Getting Enough Sleep: Living the Dream
Five-year-olds just don’t know how lucky they are — because I can tell you, at 3 o’clock every day, I become completely jealous. That’s when I start thinking about nap time — the chance to lie down for an hour or two and just let the world go, and get some actual rest. But the truth is, as wonderful as a nap can sound, experts say a good night’s sleep is even better.
When you don’t get enough sleep, your reaction times are off. Your decision-making skills are less than ideal. You’re just not very accurate. Not getting enough sleep on a regular basis or pulling an all-nighter and then coming into the office is, according to Harvard’s Director of Sleep Medicine, Charles Czesiler, very similar to being drunk on the job. Your brain just doesn’t do what it needs to do in the time and way it needs to do it.
On the flip side, when you get enough sleep, you can do more in less time — and with fewer mistakes. Getting enough sleep provides you with extra energy and extra focus. With enough sleep, you feel happier, healthier, and more productive.
But how much sleep is enough? Everybody’s heard the generic ‘8 hours’ — which, in today’s crazy world, often gets reduced down to 5 or 6. But, believe it or not, those times are just guesses, because every single person has his or her own individual sleep needs. And not getting enough — or getting too much! — sleep can really throw you off your game.
So What Is Your “Sleep Number”?
I’m not talking about some magical mattress number, but the number of hours of sleep that your body needs to keep you functioning at peak performance.
There are different methods that can help you find out how much sleep you need each night, but the one that’s probably easiest for most working adults requires getting up at the same time every morning — weekends included. It does require some discipline, because the snooze button, as tempting as it can be, is absolutely forbidden.
In this method, you set the alarm for a convenient time for you and your regular schedule — 5 a.m., 6 a.m., 7 a.m. — whatever will get you up and to work on time. And you wake up that way every morning, even on the weekends! In the evening, you go to sleep when you’re tired — don’t force it. If that means some days you’re going to bed at 3 a.m. and waking up at 6, and the next night you’re going to sleep at 9 p.m., that’s what you do! Your body needs some time to adjust and recalibrate itself. But if you continue for a couple of weeks, you’ll start to notice a pattern. Maybe you’re tired every night at 10 and sleep until 6 a.m. — now you know you really do need 8 hours of sleep.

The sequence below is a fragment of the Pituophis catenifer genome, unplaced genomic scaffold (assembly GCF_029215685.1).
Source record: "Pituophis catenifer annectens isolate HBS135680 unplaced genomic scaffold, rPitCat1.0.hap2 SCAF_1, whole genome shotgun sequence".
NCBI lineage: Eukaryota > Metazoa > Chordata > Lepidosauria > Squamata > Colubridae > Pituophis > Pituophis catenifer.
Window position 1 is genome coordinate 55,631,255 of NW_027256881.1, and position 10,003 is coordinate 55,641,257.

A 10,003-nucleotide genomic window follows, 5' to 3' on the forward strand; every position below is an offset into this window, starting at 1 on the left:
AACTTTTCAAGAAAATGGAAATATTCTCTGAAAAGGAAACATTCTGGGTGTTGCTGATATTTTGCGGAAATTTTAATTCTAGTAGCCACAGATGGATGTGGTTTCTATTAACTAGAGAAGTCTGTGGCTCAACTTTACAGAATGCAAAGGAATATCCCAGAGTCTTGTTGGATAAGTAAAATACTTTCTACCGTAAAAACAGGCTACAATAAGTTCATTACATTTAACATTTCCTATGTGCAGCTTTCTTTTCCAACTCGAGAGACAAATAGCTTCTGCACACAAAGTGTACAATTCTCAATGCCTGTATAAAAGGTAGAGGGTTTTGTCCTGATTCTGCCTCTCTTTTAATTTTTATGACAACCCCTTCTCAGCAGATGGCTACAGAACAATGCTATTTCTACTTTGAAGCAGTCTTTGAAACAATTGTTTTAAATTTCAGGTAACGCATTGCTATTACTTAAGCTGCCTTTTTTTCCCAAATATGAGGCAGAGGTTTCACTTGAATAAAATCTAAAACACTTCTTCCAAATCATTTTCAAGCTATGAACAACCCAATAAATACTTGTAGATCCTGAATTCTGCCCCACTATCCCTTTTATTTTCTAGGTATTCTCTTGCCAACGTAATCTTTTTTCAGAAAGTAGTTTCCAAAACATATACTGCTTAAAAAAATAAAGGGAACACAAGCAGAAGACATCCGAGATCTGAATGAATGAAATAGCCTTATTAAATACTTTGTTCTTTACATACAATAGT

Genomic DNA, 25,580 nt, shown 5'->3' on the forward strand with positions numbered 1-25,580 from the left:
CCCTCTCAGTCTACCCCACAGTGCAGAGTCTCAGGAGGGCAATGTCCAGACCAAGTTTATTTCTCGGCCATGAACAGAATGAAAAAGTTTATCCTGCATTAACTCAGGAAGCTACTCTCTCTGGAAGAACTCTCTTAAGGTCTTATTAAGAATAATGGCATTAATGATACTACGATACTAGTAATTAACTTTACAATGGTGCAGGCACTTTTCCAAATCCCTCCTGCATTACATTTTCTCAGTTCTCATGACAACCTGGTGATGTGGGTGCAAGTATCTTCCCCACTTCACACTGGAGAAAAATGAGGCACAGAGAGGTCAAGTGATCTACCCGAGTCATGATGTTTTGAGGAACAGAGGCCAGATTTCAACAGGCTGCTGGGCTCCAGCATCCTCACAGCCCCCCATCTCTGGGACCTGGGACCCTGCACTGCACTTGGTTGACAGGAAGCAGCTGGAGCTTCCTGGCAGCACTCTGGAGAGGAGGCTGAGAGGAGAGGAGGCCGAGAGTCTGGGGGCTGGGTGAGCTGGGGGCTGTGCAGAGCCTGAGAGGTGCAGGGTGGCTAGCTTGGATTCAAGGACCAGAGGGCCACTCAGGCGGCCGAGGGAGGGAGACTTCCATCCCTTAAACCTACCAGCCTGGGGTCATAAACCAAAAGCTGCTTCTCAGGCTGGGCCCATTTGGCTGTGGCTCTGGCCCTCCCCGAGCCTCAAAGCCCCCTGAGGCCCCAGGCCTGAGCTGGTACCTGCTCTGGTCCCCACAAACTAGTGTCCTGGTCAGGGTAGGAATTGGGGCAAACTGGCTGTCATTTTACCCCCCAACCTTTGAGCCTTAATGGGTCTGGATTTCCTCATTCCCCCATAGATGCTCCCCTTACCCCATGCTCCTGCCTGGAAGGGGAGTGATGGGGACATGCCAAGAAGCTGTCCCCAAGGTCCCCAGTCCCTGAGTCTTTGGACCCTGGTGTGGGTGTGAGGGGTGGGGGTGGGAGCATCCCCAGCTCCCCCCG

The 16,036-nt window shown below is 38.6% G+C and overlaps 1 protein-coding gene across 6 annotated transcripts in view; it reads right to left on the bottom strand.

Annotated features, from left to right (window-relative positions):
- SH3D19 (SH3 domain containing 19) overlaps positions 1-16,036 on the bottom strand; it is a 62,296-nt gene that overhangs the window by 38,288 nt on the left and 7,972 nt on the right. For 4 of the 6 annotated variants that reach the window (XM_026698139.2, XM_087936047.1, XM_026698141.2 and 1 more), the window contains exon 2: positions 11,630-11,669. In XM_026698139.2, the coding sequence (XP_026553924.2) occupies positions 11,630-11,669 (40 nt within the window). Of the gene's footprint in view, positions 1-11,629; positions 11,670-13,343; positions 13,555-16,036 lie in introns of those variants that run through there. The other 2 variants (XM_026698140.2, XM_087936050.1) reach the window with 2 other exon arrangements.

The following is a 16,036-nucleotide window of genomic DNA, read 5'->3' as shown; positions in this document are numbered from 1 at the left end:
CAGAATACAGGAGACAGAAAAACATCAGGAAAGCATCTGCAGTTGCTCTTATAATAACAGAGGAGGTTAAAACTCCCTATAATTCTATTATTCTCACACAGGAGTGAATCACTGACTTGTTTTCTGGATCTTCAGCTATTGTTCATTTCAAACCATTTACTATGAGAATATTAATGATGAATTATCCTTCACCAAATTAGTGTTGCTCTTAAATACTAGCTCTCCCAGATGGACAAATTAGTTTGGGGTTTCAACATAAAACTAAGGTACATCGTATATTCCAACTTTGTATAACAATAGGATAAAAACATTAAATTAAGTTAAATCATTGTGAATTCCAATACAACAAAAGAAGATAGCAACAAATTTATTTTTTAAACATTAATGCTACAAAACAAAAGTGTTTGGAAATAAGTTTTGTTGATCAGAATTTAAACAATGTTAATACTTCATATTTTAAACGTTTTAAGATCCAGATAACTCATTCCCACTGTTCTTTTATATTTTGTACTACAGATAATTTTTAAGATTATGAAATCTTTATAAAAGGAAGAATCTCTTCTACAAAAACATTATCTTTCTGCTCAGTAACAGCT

Top Tips for Getting a Good Night’s Sleep
Don’t exercise right before bed (finally, doctor’s advice that I can fully embrace!). Also, avoid bright electronic lights, particularly on handheld devices like laptops or cell phones — the bright direct light tricks your brain into thinking it’s daylight and starts to wake it right back up again. Don’t go to bed either hungry or full. And try not to stress out — it may take your body and brain to relax in order to fall asleep.
Lastly, don’t believe the myth that you can ‘catch up’ on sleep on the weekends; it’s disruptive to your body’s natural cycle. Instead make your goal to get enough sleep every night. As a bonus, you’ll find you have a lot more weekend to enjoy if you’re actually awake for it!
And remember, if you’re having a serious sleeping problem over any length of time, please consult your physician.
“I have learned that making a ‘living’ is not the same thing as making a 'life’.”
– Maya Angelou
“There are no shortcuts to any place worth going.”
– Beverly Sills
“How wonderful it is that nobody need wait a single moment before starting to improve the world.”
– Anne Frank
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